) before setting off, and I wasn’t surprised to find no buses listed between last night and this afternoon. Still, I decided that it was worth a try, and walked to the bus stop in the pissing rain just before 11.30.
My objective was the weekend rota pharmacy in the town centre, where I’d be able to pick up some painkillers to tide me over until I can see my GP. I double-checked the timetable and assured myself that I hadn’t imagined the Sunday morning bus. Sure enough, about a minute later a Globe Coaches minibus pulled into the stop and took me straight to Aberdare. I don’t think I’ve ever seen a bus on a Sunday morning since the day after I was abducted by extraterrestrials (see The Truth Is Out There
.) As they said during the war: don’t tell everyone – they’ll all want one!
Anyway, I got to the pharmacy with time to kill and asked for a packet of over-the-counter Co-codamol. I know from previous experience that they’ll only take the edge off the situation, and that I’ll probably need prescription strength to really get me back to my normal self, but I’ll have to wait to see my GP for those. (I’m fairly certain that I might have some kicking around in the house, but since the interior is a swirling vortex of Chaos at the moment, it could take me until New Year’s Day to unearth them. That’s what happens when you invite the Goddess of Chaos into your life, unfortunately.)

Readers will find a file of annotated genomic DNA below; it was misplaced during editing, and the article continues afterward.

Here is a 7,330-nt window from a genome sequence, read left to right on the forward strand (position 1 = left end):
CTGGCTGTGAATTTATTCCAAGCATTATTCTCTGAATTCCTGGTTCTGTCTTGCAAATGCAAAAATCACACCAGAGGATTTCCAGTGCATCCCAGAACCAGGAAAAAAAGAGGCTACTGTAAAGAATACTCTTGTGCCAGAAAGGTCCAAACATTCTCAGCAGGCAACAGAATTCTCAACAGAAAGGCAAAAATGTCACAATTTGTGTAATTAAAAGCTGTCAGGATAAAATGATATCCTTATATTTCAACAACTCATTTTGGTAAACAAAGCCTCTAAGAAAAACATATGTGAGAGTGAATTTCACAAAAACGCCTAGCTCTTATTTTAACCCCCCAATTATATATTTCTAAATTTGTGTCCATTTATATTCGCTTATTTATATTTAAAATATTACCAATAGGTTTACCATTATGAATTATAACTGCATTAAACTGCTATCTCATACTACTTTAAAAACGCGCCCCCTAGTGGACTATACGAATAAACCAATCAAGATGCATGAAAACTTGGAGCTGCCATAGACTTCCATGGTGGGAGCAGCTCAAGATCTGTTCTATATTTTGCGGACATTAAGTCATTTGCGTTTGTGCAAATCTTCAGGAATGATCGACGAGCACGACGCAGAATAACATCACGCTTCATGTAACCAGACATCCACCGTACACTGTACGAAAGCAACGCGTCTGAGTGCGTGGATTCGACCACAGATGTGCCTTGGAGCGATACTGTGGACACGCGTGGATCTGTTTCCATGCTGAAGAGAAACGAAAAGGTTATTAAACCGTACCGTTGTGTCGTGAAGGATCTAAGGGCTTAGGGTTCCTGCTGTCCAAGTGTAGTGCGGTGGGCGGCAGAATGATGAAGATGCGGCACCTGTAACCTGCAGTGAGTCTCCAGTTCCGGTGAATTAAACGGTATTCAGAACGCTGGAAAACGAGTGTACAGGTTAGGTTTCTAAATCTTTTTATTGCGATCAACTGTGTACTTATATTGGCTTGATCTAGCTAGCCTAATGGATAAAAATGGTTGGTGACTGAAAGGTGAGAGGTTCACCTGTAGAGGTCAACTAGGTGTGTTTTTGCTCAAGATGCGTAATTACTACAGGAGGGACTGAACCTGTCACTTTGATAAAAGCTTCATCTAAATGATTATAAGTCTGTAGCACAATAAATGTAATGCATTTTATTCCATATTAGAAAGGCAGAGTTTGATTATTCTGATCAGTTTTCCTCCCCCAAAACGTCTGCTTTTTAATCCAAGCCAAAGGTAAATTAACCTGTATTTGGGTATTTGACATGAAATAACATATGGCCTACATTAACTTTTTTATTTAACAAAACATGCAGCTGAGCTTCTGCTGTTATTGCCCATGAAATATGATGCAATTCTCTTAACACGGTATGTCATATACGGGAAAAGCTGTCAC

[A digression: My friend Paul has just asked me, ‘Are you all set for Xmas?’
One of the great advantages of having considerably younger mates is that you can quote lines from the classic radio comedies and they don’t spot the crib. With this in mind, I adapted one of Galton and Simpson’s greatest lines, as written for Tony Hancock:
‘I’m going to take two of my tablets on Xmas Eve and wake up on Boxing Day.’]
Anyway, armed with proper painkillers, I decided to have a walk around town. It’s Sunday. I don’t know what I was expecting. Aberdare’s not exactly Cardiff at the best of times. The Market was open, but it might as well not have been. Wilkinson would have been a pointless diversion. I called into Raj’s and bought the Sunday Telegraph, knowing that there’d be at least two crosswords to occupy my time until the normal bus timetable kicked in. I was passing Iceland when Bob T., an old friend of mine, called me over. We chatted in the shelter of a charity shop doorway until his wife joined him. Like me, it seemed as though Bob and Mrs Bob had decided to get in early and get out early.
It was a little bit early for the pub, so I called into The Works and bought an interesting book on the Celts by Peter Berresford Ellis. I hadn’t realized (even after all those years in the book trade) that he’s Peter Tremayne in another life. As I left, the bells of St Elvan’s Church were striking noon. Like one of Scrooge’s nocturnal visitors, I decided to strike before silence fell. I made a beeline for shelter, refreshments, and the coal fire of the Prince.
It was while I was in the pub that I noticed something rather odd. I’d bought a glass of Coke so that I could take two Co-codamols, and I read the outer packaging for the first time. Because of the mixture of paracetamol and codeine, the maximum dose one can take in a twenty-four period is eight tablets. I knew that from previous experience. Paracetamol on its own is dangerous enough. Chuck an opioid on top and it’s a recipe for disaster. On the box, it says: Can cause addiction; for three days [sic] use only.
The box contains thirty-two tablets. To quote yet another comedy catchphrase: ‘You do the maths!’